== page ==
TY - JOUR

T1 - Combinatorial complexity bounds for arrangements of curves and spheres

AU - Clarkson, Kenneth L.

AU - Edelsbrunner, Herbert

AU - Guibas, Leonidas J.

AU - Sharir, Micha

AU - Welzl, Emo

PY - 1990/12

Y1 - 1990/12

N2 - We present upper and lower bounds for extremal problems defined for arrangements of lines, circles, spheres, and alike. For example, we prove that the maximum number of edges bounding m cells in an arrangement of n lines is Θ(m2/3n2/3 +n), and that it is O(m2/3n2/3β(n) +n) for n unit-circles, where β(n) (and later β(m, n)) is a function that depends on the inverse of Ackermann's function and grows extremely slowly. If we replace unit-circles by circles of arbitrary radii the upper bound goes up to O(m3/5n4/5β(n) +n). The same bounds (without the β(n)-terms) hold for the maximum sum of degrees of m vertices. In the case of vertex degrees in arrangements of lines and of unit-circles our bounds match previous results, but our proofs are considerably simpler than the previous ones. The maximum sum of degrees of m vertices in an arrangement of n spheres in three dimensions is O(m4/7n9/7β(m, n) +n2), in general, and O(m3/4n3/4β(m, n) +n) if no three spheres intersect in a common circle. The latter bound implies that the maximum number of unit-distances among m points in three dimensions is O(m3/2β(m)) which improves the best previous upper bound on this problem. Applications of our results to other distance problems are also given.

AB - We present upper and lower bounds for extremal problems defined for arrangements of lines, circles, spheres, and alike. For example, we prove that the maximum number of edges bounding m cells in an arrangement of n lines is Θ(m2/3n2/3 +n), and that it is O(m2/3n2/3β(n) +n) for n unit-circles, where β(n) (and later β(m, n)) is a function that depends on the inverse of Ackermann's function and grows extremely slowly. If we replace unit-circles by circles of arbitrary radii the upper bound goes up to O(m3/5n4/5β(n) +n). The same bounds (without the β(n)-terms) hold for the maximum sum of degrees of m vertices. In the case of vertex degrees in arrangements of lines and of unit-circles our bounds match previous results, but our proofs are considerably simpler than the previous ones. The maximum sum of degrees of m vertices in an arrangement of n spheres in three dimensions is O(m4/7n9/7β(m, n) +n2), in general, and O(m3/4n3/4β(m, n) +n) if no three spheres intersect in a common circle. The latter bound implies that the maximum number of unit-distances among m points in three dimensions is O(m3/2β(m)) which improves the best previous upper bound on this problem. Applications of our results to other distance problems are also given.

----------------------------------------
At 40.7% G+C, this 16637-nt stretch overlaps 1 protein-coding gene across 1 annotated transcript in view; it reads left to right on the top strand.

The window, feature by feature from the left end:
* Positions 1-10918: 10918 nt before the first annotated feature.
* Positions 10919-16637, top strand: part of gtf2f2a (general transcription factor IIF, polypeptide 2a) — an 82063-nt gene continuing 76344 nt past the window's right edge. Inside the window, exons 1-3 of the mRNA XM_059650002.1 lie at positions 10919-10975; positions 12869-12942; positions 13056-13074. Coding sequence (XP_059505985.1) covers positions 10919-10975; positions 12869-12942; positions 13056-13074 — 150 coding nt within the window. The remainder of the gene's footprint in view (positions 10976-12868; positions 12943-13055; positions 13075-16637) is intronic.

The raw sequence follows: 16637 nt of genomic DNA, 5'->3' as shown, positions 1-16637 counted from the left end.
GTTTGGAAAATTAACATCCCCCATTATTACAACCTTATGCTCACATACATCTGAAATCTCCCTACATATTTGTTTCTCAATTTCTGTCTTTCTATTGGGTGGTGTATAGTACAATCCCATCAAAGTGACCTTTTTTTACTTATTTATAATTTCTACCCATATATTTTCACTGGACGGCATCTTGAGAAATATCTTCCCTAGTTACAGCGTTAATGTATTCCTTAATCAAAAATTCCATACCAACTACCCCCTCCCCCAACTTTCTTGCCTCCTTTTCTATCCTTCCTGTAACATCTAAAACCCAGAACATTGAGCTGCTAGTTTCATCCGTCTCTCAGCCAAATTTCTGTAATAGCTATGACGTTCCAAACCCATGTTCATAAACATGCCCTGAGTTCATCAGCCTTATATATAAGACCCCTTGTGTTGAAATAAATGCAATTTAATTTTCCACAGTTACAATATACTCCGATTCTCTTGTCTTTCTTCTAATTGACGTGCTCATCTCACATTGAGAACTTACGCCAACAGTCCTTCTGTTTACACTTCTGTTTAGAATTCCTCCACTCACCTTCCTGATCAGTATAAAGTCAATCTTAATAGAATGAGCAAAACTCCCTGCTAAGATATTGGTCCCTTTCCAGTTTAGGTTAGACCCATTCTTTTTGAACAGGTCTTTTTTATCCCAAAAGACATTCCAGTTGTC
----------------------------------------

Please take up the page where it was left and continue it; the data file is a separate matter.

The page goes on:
UR - http://www.scopus.com/inward/record.url?scp=0002443160&partnerID=8YFLogxK

U2 - 10.1007/BF02187783

DO - 10.1007/BF02187783

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AN - SCOPUS:0002443160

SN - 0179-5376

VL - 5

SP - 99

EP - 160

JO - Discrete and Computational Geometry

JF - Discrete and Computational Geometry

IS - 1

ER -